While Macon County Schools have kept masks optional for most of the current school year, Jackson and Swain County School each voted this week to end their mask mandates and make face coverings optional, falling in line with Governor Cooper’s latest directive to school districts.
The Jackson County Board of Education voted unanimously to end the current mask mandate and make face coverings OPTIONAL effective Monday, February 21. The decision was based on the district’s rapidly improving COVID data as well as revised state guidelines that no longer require asymptomatic individuals to quarantine.
Superintendent Dr. Dana Ayers credited a districtwide commitment to safety along with the tireless efforts of staff and the support of JCPS families for the district’s success in navigating the COVID pandemic.
“I applaud our staff and Board of Education who have been the constant when things were unsure,” Ayers said. “Equally as important, I praise our families and community for wanting what is best for kids and supporting the difficult decisions we have had to make. The mask mandate has been one of those difficult decisions.”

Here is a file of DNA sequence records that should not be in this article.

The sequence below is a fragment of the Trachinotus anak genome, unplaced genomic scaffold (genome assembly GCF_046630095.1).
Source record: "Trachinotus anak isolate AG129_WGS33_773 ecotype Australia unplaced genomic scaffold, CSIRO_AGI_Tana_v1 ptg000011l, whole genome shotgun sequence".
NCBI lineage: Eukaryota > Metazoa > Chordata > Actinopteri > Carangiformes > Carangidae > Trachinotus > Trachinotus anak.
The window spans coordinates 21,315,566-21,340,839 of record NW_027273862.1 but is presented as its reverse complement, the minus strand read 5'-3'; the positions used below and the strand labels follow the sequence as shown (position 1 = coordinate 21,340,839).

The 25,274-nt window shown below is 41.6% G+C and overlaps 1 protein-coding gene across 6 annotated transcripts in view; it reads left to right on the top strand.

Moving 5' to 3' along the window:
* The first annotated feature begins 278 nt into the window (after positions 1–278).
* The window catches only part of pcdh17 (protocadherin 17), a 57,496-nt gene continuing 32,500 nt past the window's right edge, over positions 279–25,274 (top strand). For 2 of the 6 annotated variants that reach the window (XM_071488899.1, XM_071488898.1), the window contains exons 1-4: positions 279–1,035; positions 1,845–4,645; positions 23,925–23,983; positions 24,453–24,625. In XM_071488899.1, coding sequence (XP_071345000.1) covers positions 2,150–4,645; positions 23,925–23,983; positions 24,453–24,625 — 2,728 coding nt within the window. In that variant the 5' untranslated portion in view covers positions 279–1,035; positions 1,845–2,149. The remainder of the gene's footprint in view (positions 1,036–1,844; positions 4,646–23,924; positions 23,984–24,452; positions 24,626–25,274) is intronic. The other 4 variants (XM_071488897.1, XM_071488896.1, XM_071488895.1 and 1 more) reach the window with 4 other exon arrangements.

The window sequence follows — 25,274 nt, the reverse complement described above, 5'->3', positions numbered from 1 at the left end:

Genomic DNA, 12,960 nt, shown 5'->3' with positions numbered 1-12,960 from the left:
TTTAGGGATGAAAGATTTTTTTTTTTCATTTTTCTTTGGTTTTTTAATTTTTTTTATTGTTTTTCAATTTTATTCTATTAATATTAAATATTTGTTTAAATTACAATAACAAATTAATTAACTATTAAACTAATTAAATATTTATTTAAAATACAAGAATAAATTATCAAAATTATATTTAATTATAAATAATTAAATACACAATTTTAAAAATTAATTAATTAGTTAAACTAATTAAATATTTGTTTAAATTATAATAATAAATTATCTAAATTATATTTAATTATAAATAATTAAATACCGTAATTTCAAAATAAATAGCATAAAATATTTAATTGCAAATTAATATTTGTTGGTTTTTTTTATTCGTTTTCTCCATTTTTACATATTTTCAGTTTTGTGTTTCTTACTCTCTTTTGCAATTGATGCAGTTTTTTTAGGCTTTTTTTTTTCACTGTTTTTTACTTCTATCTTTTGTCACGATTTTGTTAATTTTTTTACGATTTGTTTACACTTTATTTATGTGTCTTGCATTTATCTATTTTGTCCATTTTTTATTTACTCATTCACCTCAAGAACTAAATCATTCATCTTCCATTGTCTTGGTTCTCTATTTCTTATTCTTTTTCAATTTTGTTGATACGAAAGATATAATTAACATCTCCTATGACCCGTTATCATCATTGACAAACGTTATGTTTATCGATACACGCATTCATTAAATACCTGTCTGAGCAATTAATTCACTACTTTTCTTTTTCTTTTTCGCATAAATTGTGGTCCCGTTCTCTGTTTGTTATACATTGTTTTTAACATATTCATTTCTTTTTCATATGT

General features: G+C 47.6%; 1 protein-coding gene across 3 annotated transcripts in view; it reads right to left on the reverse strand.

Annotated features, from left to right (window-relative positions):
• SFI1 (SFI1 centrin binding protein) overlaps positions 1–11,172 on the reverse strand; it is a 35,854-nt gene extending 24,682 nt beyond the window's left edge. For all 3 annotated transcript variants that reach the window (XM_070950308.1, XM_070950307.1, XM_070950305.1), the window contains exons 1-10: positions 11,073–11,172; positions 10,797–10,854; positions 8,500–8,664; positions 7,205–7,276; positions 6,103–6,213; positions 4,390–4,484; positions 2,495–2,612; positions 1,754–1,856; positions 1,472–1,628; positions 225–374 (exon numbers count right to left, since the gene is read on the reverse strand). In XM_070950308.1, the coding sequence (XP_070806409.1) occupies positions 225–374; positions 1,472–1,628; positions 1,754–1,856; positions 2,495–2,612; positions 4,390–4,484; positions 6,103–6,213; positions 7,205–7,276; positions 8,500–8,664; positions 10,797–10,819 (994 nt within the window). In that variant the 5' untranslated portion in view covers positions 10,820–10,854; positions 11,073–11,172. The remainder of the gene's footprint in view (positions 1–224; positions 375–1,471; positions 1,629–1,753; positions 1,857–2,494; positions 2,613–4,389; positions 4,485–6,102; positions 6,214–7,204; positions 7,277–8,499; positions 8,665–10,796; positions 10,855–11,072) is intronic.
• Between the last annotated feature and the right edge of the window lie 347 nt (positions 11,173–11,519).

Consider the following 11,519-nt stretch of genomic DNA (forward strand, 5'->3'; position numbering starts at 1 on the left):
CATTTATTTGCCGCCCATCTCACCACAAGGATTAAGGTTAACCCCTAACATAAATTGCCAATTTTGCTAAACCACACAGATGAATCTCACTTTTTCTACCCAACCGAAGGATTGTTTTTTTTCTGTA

Ayers understands that COVID-19 and its variants will continue to be a challenge in the future, but she stressed the district’s reliance on data in the decision-making process.
“Over the last two pandemic years, JCPS focused on keeping students in school safely,” Ayers said. “All along, we used data and quarantine rules to guide decisions regarding the mask mandate. I am so pleased that our COVID data has shown such drastic improvement and allowed us to conclude the mask mandate.”
It is important to note that the changes will not apply to school buses due to federal legislation that requires the use of face coverings while riding in those vehicles.
Jackson County’s vote Thursday night during an emergency called meeting of the board comes hours after Governor Cooper called and districts to end their mask requirements.
“We are taking a positive step on mask requirements to help us move safely toward a more normal day to day life,” Cooper said. “It’s time to focus on getting our children a good education and improving our schools, no matter how you feel about masks.”
Swain County Schools also voted this week to make masks optional beginning Monday, Feb. 21 for staff and students.